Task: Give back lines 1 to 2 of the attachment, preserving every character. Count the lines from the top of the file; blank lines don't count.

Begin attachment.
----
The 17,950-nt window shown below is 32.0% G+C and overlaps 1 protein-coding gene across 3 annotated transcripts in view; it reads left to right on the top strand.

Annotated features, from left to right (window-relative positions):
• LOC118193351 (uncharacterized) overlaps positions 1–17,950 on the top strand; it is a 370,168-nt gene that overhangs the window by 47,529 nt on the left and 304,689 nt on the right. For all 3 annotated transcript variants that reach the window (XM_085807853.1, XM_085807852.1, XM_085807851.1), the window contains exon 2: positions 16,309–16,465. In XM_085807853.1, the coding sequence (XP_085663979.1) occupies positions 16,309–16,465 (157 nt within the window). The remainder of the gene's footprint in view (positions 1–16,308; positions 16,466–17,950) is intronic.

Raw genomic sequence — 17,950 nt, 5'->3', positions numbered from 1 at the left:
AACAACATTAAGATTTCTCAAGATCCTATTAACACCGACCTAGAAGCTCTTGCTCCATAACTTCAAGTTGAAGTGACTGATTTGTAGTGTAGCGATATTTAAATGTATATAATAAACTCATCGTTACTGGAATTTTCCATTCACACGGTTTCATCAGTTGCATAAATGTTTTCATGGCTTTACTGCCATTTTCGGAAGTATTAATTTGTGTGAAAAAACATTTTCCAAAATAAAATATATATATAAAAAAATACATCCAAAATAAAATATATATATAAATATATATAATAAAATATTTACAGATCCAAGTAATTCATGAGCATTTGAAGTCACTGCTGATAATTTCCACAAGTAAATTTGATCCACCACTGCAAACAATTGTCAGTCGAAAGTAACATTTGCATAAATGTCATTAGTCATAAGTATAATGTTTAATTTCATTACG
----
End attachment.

The 17,950-nt window shown below is 32.0% G+C and overlaps 1 protein-coding gene across 3 annotated transcripts in view; it reads left to right on the top strand.

Annotated features, from left to right (window-relative positions):